Days after an act of brutality tore people apart 1,000 miles away, an act of solidarity is bringing them together without a word.
"It is very poignant," says Michelle Thomas, who coordinated this event. "We don't have many opportunities in this crazy world that we're in to be silent. When you do become silent and nobody speaks any words, there's something that transcends that moment that words can't speak and there's an emotion that kind of floods into that."
With the flag as their guide, the group three laps around the track, one for each victim killed.
"It was intriguing," says Jack Schriber. "It was creepy and beautiful all at the same time because all you could hear was the crunch of the gravel and the whipping of the flag and the wind blowing. It was very eerie."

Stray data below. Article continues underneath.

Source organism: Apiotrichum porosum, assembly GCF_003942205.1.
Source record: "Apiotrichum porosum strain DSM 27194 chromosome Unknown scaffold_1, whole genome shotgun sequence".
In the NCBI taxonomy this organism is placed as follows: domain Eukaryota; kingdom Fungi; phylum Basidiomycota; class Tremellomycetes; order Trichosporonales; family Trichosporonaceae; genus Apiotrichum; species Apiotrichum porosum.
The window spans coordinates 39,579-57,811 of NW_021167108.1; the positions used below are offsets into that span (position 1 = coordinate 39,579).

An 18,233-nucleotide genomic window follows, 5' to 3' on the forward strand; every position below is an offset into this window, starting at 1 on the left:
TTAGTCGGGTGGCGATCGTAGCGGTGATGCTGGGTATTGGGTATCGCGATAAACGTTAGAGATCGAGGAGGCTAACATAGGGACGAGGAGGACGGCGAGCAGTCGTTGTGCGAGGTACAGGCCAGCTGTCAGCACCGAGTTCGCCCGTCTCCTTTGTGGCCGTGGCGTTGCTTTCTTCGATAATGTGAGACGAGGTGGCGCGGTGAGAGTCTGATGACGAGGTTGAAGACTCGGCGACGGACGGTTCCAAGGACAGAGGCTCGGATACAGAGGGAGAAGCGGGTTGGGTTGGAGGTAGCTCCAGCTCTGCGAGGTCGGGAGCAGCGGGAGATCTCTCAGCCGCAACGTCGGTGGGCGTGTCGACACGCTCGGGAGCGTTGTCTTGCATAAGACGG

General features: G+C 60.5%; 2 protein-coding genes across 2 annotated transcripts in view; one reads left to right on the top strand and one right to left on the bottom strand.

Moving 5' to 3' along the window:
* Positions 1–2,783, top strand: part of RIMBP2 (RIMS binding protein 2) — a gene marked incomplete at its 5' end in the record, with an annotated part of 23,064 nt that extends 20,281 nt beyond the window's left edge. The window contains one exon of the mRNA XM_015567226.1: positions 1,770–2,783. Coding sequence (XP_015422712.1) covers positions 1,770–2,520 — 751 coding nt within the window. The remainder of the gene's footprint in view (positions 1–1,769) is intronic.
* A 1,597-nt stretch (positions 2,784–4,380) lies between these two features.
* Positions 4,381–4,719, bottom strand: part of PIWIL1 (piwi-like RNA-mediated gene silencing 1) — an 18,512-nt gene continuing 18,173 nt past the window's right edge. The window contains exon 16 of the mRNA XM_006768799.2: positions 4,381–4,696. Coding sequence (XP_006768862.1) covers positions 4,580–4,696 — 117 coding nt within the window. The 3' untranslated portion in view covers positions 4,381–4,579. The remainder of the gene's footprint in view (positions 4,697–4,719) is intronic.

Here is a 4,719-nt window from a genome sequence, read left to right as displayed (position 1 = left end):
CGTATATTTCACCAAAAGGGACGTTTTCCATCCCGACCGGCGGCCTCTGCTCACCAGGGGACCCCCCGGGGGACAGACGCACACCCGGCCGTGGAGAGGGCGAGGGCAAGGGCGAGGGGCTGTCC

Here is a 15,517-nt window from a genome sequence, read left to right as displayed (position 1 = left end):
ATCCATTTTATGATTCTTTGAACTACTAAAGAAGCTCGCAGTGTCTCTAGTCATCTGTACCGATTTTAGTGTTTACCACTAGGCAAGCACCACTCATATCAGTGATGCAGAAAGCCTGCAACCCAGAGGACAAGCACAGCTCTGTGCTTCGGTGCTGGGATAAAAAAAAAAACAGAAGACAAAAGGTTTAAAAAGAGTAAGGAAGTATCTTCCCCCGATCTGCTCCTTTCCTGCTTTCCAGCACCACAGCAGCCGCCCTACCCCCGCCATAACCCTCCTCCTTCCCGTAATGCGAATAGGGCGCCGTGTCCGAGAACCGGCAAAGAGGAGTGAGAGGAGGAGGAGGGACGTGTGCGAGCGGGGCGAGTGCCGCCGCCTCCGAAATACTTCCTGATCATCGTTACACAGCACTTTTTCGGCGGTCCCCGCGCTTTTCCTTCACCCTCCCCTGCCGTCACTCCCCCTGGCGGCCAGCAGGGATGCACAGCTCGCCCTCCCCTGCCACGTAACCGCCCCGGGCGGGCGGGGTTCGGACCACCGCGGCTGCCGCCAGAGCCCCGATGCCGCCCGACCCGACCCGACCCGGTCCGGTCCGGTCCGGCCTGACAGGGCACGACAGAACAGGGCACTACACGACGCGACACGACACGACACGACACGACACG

The idea came to Thomas, who leads a weekly morning boot camp.
"To not acknowledge it was just not an option," says Thomas.
"I think the story that people don't ever look at when they see a tragedy like this, especially with the United States is how people work together right in the midst of all the confusion," says Schriber. "You saw people turn around and go back and help one another. That's when we're at our very best. I wish other people around the world could see that."
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